In late 2006, Jiří Čunek, then mayor of the eastern town of Vsetín and later Christian Democrat chairman, made a controversial decision to move several hundred Romany rent-defaulters out of a dilapidated block of flats in the town centre and relocate them in a complex of portacabins on the outskirts of Vsetín. Now, five years on, most of them are choosing to move even further – as far as the United Kingdom.
According to the Vsetín municipal authority, a hundred and thirty Roma have left the town for Great Britain and another hundred say they want to follow suit, such as this young woman interviewed by Czech Television.
“I am thinking about leaving. But we will wait and see what happens in January. There will be a lot of new laws in January, so we will wait until January. I myself would go happily.”
Members of the local Roma community say they hope not to face racial prejudice in Britain and to find a job. Many of them are unemployed and their debts are soaring. Local community coordinator Marian Tulej says it is easy to condemn the Roma for not working and living on state welfare but according to him finding a job is hard.
“It happens that we arrange a job interview for someone, but when they turn up they are told the position is no longer vacant.”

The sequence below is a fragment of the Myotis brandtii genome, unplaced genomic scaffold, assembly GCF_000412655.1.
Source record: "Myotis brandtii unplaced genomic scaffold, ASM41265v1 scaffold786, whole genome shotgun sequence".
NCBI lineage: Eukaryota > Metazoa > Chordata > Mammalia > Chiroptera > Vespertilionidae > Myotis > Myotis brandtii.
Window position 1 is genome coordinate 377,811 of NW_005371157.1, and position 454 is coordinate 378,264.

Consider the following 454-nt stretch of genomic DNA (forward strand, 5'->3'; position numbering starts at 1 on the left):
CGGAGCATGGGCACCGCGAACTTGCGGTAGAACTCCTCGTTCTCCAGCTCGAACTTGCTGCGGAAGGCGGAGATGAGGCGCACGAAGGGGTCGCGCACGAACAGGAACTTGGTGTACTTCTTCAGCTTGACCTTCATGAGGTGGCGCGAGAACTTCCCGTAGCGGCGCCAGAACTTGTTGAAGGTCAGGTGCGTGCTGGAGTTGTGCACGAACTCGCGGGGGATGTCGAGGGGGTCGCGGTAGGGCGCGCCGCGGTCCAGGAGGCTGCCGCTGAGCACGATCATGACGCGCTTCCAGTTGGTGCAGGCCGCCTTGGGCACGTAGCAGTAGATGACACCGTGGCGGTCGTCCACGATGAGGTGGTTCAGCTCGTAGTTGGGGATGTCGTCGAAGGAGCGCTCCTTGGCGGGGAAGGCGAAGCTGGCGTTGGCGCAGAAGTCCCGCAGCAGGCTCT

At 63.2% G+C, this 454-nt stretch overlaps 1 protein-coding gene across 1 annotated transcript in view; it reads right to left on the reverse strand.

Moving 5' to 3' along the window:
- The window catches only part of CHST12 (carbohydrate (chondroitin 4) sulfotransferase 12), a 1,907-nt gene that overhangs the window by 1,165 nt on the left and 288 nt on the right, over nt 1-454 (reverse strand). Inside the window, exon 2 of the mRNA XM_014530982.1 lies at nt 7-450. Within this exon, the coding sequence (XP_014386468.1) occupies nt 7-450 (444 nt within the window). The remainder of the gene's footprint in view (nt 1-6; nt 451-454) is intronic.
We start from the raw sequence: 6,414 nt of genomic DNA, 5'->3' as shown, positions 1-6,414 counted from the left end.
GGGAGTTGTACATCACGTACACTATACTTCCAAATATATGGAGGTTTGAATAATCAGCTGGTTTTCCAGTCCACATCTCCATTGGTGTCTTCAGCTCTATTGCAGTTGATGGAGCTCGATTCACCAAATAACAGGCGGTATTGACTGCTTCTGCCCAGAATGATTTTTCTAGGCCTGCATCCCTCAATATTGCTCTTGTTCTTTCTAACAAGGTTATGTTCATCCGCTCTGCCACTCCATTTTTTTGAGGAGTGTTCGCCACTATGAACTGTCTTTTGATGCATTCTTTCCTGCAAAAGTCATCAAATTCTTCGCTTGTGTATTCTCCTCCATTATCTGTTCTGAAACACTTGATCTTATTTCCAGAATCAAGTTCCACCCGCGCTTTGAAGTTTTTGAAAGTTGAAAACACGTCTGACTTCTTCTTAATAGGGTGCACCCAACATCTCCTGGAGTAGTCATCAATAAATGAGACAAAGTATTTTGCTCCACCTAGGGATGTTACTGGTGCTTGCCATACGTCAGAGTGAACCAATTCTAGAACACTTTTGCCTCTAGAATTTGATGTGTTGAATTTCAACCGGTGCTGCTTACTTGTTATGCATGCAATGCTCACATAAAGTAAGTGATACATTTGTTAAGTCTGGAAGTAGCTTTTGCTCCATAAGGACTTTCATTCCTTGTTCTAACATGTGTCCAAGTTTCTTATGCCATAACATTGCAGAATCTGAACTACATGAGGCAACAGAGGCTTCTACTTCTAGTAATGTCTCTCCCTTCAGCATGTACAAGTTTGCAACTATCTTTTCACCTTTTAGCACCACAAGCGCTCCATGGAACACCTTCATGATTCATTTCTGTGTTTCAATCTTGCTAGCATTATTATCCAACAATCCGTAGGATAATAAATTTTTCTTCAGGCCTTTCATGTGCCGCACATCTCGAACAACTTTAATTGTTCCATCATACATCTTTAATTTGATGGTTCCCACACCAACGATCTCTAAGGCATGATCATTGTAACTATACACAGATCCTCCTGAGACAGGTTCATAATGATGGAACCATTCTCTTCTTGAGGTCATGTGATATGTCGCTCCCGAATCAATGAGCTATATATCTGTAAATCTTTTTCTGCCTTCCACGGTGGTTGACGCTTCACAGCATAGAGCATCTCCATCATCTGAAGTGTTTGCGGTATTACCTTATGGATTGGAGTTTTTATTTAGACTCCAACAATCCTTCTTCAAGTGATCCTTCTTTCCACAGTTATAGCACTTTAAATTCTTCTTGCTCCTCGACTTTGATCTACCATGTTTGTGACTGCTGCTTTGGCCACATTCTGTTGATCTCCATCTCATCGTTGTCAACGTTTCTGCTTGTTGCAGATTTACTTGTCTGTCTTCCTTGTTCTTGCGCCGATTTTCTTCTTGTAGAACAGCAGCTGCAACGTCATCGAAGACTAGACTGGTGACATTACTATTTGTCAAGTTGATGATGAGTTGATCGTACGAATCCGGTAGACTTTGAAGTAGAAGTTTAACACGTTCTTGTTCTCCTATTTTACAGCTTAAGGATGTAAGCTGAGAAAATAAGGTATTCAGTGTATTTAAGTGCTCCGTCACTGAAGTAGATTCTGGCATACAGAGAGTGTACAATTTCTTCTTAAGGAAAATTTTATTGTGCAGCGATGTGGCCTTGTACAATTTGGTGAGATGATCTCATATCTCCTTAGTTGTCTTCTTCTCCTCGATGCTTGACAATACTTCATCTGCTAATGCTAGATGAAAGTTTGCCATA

Those leaving are hoping to create a better life for themselves in Britain, seeing the example of Irena Grunzová, a relative of one of the families, who moved to London 12 years ago and works for a cleaning service. Speaking over Skype, she told Czech Television that she, too, could not find a job back in the Czech Republic.
“When a company here advertises vacancies and needs people, they don’t care whether you are Roma, Pakistani or black. But it’s not what some people think – that they will come here and immediately receive social benefits and welfare. Here, one has to work. And when you do work, the state will provide you with help and support.”
Christian Democrat Senator and former Mayor of Vsetín Jiří Čunek who was behind the move of the Roma families to the portacabins five years ago says those leaving now are just using their right to free movement.
“I hear they are seeking jobs. That surprises me, but it also makes me happy at the same time.”
According to the head of the government’s Agency for Social Inclusion in Romany Localities Martin Šimáček, this kind of rhetoric only increases tension in society. At the moment, the Vsetín exodus is one of several areas of friction between the Roma community and the majority population. Ethnic unrest has been troubling the northern district of Šluknov following a number of violent attacks in the summer, which the locals blame on members of the Roma minority. Most recently, the eurasiareview.com site quoted the Hindu statesman Rajan Zed calling for the immediate withdrawal of a Czech primary school textbook, which reportedly stereotypes Roma and is offensive.
My Prague – Rob Cameron
Agencies abuse Czech visa system in Ukraine to fuel booming illegal business
Hockey legend Jaromír Jágr turns 45
Marie Iljašenko: a European poet
New documentary celebrates Czechoslovak war hero, RAF pilot Emil Boček
Jan Antonín Baťa always said he put his people first, says granddaughter Dolores Bata Arambasic
Academic Michael Smith: Czech govt. is supporting education of well-off through “free” universities